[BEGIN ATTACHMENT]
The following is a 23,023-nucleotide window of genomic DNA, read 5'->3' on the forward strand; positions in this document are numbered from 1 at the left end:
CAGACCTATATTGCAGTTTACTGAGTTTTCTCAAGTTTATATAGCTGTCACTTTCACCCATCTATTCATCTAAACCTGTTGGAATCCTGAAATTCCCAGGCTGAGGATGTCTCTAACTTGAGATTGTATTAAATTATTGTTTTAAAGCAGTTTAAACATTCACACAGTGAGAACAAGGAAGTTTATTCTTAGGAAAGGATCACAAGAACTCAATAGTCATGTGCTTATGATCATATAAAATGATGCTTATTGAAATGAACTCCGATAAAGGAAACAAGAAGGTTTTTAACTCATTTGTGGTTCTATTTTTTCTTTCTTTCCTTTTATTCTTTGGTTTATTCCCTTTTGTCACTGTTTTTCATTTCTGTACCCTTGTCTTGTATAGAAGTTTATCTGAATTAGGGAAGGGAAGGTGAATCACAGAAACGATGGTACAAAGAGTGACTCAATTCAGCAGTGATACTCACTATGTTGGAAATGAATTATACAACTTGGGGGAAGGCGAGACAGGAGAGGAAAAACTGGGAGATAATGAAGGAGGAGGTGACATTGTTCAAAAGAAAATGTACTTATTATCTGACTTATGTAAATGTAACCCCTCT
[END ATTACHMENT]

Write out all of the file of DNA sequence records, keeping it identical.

The following is a 23,023-nucleotide window of genomic DNA, read 5'->3' on the forward strand; positions in this document are numbered from 1 at the left end:
CAGACCTATATTGCAGTTTACTGAGTTTTCTCAAGTTTATATAGCTGTCACTTTCACCCATCTATTCATCTAAACCTGTTGGAATCCTGAAATTCCCAGGCTGAGGATGTCTCTAACTTGAGATTGTATTAAATTATTGTTTTAAAGCAGTTTAAACATTCACACAGTGAGAACAAGGAAGTTTATTCTTAGGAAAGGATCACAAGAACTCAATAGTCATGTGCTTATGATCATATAAAATGATGCTTATTGAAATGAACTCCGATAAAGGAAACAAGAAGGTTTTTAACTCATTTGTGGTTCTATTTTTTCTTTCTTTCCTTTTATTCTTTGGTTTATTCCCTTTTGTCACTGTTTTTCATTTCTGTACCCTTGTCTTGTATAGAAGTTTATCTGAATTAGGGAAGGGAAGGTGAATCACAGAAACGATGGTACAAAGAGTGACTCAATTCAGCAGTGATACTCACTATGTTGGAAATGAATTATACAACTTGGGGGAAGGCGAGACAGGAGAGGAAAAACTGGGAGATAATGAAGGAGGAGGTGACATTGTTCAAAAGAAAATGTACTTATTATCTGACTTATGTAAATGTAACCCCTCT